Focused on protests, Anonymous Camera app hides people in photos and videos

Focused on protests, Anonymous Camera app hides people in photos and videos

At a time of many protests in different countries, nothing is more correct – if you participate in any of these demonstrations – than worrying about the privacy of others and trying, as much as possible, to preserve the identity of those around you. Thinking about it, the English startup Playground created and launched the app Anonymous Camera.

Using and abusing machine learning, the app anonymizes photos and videos, removing information that could be used in a very simple way to recognize people. The creation of the app had the help of investigative journalists, who are always looking for an easy way to record anonymous images.

Anonymous Camera

Journalists from The Verge tested the app in recent protests (#BlackLivesMatter) and said that, despite being far from perfect, Anonymous Camera «offers the most comprehensive and easy-to-use features in such an app.»

In addition to preserving faces in photos and videos (blurring, pixelating or even completely blocking entire faces / bodies – after all, many people can be identified by tattoos, clothes or the like), the app can also distort voices in videos and remove metadata automatically embedded in files created by phone cameras (including the time the photo or video was taken and, depending on privacy settings, the exact location).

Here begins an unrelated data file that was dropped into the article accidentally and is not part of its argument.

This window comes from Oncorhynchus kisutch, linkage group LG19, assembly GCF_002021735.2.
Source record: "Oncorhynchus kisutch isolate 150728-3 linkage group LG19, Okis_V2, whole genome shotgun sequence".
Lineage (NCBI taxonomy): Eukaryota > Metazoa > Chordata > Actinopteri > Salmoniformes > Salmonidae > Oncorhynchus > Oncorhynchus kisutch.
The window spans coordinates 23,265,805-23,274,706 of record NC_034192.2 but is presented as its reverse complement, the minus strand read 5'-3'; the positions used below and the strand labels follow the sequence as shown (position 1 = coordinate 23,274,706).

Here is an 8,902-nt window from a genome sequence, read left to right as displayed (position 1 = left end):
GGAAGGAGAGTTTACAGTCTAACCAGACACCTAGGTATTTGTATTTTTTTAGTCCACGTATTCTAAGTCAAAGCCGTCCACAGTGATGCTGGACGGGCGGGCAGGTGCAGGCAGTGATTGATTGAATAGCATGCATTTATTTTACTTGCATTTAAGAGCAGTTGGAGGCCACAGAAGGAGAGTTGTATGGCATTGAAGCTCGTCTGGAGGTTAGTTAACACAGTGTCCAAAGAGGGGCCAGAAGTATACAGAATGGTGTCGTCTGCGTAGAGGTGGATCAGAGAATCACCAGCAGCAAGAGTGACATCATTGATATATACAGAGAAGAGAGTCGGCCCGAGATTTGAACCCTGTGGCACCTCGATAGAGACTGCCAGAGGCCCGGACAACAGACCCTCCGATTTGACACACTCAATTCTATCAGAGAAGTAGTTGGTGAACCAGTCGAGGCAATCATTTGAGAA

Another important differential is that the app processes all content in real time on the device itself, without having to use servers in the cloud (something that could compromise its content). In addition, the contents of the photos and videos in their original state are available for a short time, being quickly replaced by anonymized versions – important if the smartphone is confiscated, for example.

Anonymous Camera app icon

Anonymous Camera is free on the App Store, but you must pay R $ 8 (one-time purchase) to access the version Pro, which makes videos without watermarks. Playground said all proceeds from the first month of sales will be donated to Black Visions Collective (an NGO based in Minnesota) and the media collective Unicorn Riot (also nonprofit).